My name is Laura Pierce and I’m a lot like you. I’ve read the headlines about the refugee crisis and that’s all they seem to be: headlines. All I see in photos are mobs of people, one big river of humanity, moving on what appears to be a highway of suffering and international red tape. I can’t wrap my head around it.
Right now, the biggest “crises” I see in my American existence aren’t crises at all. They’re inconveniences. Losing my bus card. Forgetting to pay a bill. Asking my housemates to please turn the volume down on “Keeping Up With the Kardashians.”
I’ve no idea what it means to be hungry; to be exposed to gunfire; or to be desperate enough to put my family into a boat bound for a nebulous destination.
For the last 3 1/2 years, I’ve had an office job. I sat in front of a computer in a Seattle skyscraper, drinking enough coffee to choke a horse and taking matters very seriously. This was a comfortable life, and I liked the people around me, but it really wasn’t living.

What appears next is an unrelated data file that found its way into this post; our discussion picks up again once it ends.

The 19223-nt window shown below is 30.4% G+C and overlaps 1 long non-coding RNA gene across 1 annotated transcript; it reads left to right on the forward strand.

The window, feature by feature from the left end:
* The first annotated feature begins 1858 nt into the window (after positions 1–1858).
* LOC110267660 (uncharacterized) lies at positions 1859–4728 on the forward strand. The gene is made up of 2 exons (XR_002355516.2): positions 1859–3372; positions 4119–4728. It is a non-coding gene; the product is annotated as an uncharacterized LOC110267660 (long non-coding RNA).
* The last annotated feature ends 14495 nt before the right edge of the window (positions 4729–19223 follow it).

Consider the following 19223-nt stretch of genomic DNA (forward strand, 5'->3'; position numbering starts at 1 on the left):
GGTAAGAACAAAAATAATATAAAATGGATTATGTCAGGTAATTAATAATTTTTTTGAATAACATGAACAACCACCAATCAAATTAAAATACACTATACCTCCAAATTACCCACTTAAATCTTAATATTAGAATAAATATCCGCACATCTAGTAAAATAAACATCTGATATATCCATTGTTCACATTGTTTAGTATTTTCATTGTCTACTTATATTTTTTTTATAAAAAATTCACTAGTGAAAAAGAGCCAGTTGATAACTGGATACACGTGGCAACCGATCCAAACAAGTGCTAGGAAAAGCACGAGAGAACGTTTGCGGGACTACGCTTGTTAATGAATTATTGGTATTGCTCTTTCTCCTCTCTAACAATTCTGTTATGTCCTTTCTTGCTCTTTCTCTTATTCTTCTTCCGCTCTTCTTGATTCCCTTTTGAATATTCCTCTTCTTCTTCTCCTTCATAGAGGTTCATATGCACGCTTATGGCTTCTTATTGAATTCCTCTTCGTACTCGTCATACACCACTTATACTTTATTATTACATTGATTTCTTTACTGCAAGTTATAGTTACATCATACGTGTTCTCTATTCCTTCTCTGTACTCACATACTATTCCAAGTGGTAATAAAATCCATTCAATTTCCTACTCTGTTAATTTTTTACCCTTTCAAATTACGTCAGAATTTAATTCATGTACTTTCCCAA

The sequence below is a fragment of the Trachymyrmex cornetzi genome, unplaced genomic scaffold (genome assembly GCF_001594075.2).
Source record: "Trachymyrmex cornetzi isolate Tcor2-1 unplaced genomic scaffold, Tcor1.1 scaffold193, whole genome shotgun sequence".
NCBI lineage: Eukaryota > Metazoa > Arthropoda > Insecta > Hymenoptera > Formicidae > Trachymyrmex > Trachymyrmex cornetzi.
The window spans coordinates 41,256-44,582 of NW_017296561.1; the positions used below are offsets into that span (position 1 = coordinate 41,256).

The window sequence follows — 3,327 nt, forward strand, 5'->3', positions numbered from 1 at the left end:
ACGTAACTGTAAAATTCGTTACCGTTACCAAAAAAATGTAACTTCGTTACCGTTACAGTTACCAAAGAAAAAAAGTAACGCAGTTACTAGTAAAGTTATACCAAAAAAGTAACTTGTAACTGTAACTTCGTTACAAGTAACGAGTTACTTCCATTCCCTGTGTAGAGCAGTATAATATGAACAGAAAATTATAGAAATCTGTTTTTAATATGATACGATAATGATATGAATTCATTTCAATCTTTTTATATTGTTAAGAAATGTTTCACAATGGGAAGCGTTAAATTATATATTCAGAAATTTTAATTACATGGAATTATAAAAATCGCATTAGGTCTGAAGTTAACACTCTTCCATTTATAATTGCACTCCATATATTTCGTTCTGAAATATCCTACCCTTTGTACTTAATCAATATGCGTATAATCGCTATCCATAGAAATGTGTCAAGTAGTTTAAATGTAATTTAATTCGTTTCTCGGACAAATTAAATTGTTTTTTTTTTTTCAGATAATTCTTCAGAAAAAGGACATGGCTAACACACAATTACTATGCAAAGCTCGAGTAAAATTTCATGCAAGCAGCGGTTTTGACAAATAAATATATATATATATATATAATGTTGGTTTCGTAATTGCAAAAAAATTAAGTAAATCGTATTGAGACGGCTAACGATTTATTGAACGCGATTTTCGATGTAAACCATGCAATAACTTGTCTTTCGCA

So I quit my job in late December. With money set aside, I purchased a camera and a ticket to Northern Greece. Thanks to a refugee aid organization called Salaam Cultural Museum, which takes newbies like me under its wing, I will finally get to see the refugee crisis in a personal way: as a volunteer. I want to be useful, to meet some of these people, and to better understand this thing that is sweeping them along.
I have no idea what will happen during my time at Thessaloniki’s refugee camp, or what will follow after it. But that is okay for now. What a tiny mystery those things are, compared to not knowing where you are going at all.
I’m writing this blog for two reasons. I have a close circle of friends and family, and I would like to keep them informed, of course.
My other reason is for the people I do not know, and it is this:
To those of you who are also tied to your desks, to show just how do-able this is. If I screw up royally, well, you will know about it. But I hope in a small way that this blog can shed light on some amazing and resilient people – and how it’s possible for anyone to be a helper.